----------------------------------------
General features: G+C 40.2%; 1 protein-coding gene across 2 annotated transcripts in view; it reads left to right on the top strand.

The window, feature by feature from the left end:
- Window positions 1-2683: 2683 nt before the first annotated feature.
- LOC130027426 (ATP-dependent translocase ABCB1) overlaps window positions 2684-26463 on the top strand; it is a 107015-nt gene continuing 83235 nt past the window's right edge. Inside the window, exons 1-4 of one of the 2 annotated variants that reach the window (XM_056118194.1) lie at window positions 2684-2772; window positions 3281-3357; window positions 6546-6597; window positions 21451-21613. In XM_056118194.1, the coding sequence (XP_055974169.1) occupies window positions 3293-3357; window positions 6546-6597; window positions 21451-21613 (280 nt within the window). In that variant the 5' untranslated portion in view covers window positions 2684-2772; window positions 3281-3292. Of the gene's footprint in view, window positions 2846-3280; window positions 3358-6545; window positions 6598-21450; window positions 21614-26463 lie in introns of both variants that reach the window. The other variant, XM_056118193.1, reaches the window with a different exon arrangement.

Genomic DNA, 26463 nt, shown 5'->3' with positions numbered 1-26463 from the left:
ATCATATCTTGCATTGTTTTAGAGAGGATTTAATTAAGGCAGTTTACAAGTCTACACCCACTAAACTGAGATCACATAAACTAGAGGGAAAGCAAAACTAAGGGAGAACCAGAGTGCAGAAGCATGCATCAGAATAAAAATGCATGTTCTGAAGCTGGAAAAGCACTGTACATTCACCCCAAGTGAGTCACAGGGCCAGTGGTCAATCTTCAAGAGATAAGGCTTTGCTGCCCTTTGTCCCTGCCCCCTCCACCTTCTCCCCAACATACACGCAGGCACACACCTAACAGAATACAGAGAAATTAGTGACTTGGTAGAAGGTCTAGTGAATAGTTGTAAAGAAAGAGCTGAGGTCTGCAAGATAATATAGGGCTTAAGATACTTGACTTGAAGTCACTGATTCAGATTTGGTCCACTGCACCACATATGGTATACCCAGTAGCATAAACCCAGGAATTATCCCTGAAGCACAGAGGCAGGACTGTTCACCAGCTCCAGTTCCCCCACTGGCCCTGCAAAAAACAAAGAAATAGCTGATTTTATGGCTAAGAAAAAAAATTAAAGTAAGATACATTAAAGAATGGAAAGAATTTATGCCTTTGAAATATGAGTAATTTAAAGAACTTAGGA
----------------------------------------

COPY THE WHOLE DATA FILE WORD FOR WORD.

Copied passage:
General features: G+C 40.2%; 1 protein-coding gene across 2 annotated transcripts in view; it reads left to right on the top strand.

The window, feature by feature from the left end:
- Window positions 1-2683: 2683 nt before the first annotated feature.
- LOC130027426 (ATP-dependent translocase ABCB1) overlaps window positions 2684-26463 on the top strand; it is a 107015-nt gene continuing 83235 nt past the window's right edge. Inside the window, exons 1-4 of one of the 2 annotated variants that reach the window (XM_056118194.1) lie at window positions 2684-2772; window positions 3281-3357; window positions 6546-6597; window positions 21451-21613. In XM_056118194.1, the coding sequence (XP_055974169.1) occupies window positions 3293-3357; window positions 6546-6597; window positions 21451-21613 (280 nt within the window). In that variant the 5' untranslated portion in view covers window positions 2684-2772; window positions 3281-3292. Of the gene's footprint in view, window positions 2846-3280; window positions 3358-6545; window positions 6598-21450; window positions 21614-26463 lie in introns of both variants that reach the window. The other variant, XM_056118193.1, reaches the window with a different exon arrangement.

Genomic DNA, 26463 nt, shown 5'->3' with positions numbered 1-26463 from the left:
ATCATATCTTGCATTGTTTTAGAGAGGATTTAATTAAGGCAGTTTACAAGTCTACACCCACTAAACTGAGATCACATAAACTAGAGGGAAAGCAAAACTAAGGGAGAACCAGAGTGCAGAAGCATGCATCAGAATAAAAATGCATGTTCTGAAGCTGGAAAAGCACTGTACATTCACCCCAAGTGAGTCACAGGGCCAGTGGTCAATCTTCAAGAGATAAGGCTTTGCTGCCCTTTGTCCCTGCCCCCTCCACCTTCTCCCCAACATACACGCAGGCACACACCTAACAGAATACAGAGAAATTAGTGACTTGGTAGAAGGTCTAGTGAATAGTTGTAAAGAAAGAGCTGAGGTCTGCAAGATAATATAGGGCTTAAGATACTTGACTTGAAGTCACTGATTCAGATTTGGTCCACTGCACCACATATGGTATACCCAGTAGCATAAACCCAGGAATTATCCCTGAAGCACAGAGGCAGGACTGTTCACCAGCTCCAGTTCCCCCACTGGCCCTGCAAAAAACAAAGAAATAGCTGATTTTATGGCTAAGAAAAAAAATTAAAGTAAGATACATTAAAGAATGGAAAGAATTTATGCCTTTGAAATATGAGTAATTTAAAGAACTTAGGA